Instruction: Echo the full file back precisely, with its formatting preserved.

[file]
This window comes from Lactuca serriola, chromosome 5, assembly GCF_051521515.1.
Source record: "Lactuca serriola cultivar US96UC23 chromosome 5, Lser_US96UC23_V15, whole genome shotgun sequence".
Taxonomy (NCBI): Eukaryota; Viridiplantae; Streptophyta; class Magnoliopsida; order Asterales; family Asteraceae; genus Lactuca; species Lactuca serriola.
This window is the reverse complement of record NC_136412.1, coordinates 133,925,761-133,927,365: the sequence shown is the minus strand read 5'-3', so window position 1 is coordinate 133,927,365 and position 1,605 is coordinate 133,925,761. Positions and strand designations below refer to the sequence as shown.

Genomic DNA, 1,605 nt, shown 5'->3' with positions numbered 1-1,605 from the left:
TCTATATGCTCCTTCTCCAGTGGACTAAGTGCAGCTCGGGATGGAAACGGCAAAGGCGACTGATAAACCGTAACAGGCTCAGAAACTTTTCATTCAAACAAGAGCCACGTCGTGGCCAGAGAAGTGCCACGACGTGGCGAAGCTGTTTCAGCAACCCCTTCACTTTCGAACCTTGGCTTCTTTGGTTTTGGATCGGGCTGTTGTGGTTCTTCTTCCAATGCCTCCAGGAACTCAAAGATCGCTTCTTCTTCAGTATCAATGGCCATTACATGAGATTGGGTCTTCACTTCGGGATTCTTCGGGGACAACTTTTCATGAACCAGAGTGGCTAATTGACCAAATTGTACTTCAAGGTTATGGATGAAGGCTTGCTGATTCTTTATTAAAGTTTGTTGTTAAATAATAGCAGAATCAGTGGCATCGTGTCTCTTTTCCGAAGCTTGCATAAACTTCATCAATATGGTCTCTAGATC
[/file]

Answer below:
This window comes from Lactuca serriola, chromosome 5, assembly GCF_051521515.1.
Source record: "Lactuca serriola cultivar US96UC23 chromosome 5, Lser_US96UC23_V15, whole genome shotgun sequence".
Taxonomy (NCBI): Eukaryota; Viridiplantae; Streptophyta; class Magnoliopsida; order Asterales; family Asteraceae; genus Lactuca; species Lactuca serriola.
This window is the reverse complement of record NC_136412.1, coordinates 133,925,761-133,927,365: the sequence shown is the minus strand read 5'-3', so window position 1 is coordinate 133,927,365 and position 1,605 is coordinate 133,925,761. Positions and strand designations below refer to the sequence as shown.

Genomic DNA, 1,605 nt, shown 5'->3' with positions numbered 1-1,605 from the left:
TCTATATGCTCCTTCTCCAGTGGACTAAGTGCAGCTCGGGATGGAAACGGCAAAGGCGACTGATAAACCGTAACAGGCTCAGAAACTTTTCATTCAAACAAGAGCCACGTCGTGGCCAGAGAAGTGCCACGACGTGGCGAAGCTGTTTCAGCAACCCCTTCACTTTCGAACCTTGGCTTCTTTGGTTTTGGATCGGGCTGTTGTGGTTCTTCTTCCAATGCCTCCAGGAACTCAAAGATCGCTTCTTCTTCAGTATCAATGGCCATTACATGAGATTGGGTCTTCACTTCGGGATTCTTCGGGGACAACTTTTCATGAACCAGAGTGGCTAATTGACCAAATTGTACTTCAAGGTTATGGATGAAGGCTTGCTGATTCTTTATTAAAGTTTGTTGTTAAATAATAGCAGAATCAGTGGCATCGTGTCTCTTTTCCGAAGCTTGCATAAACTTCATCAATATGGTCTCTAGATC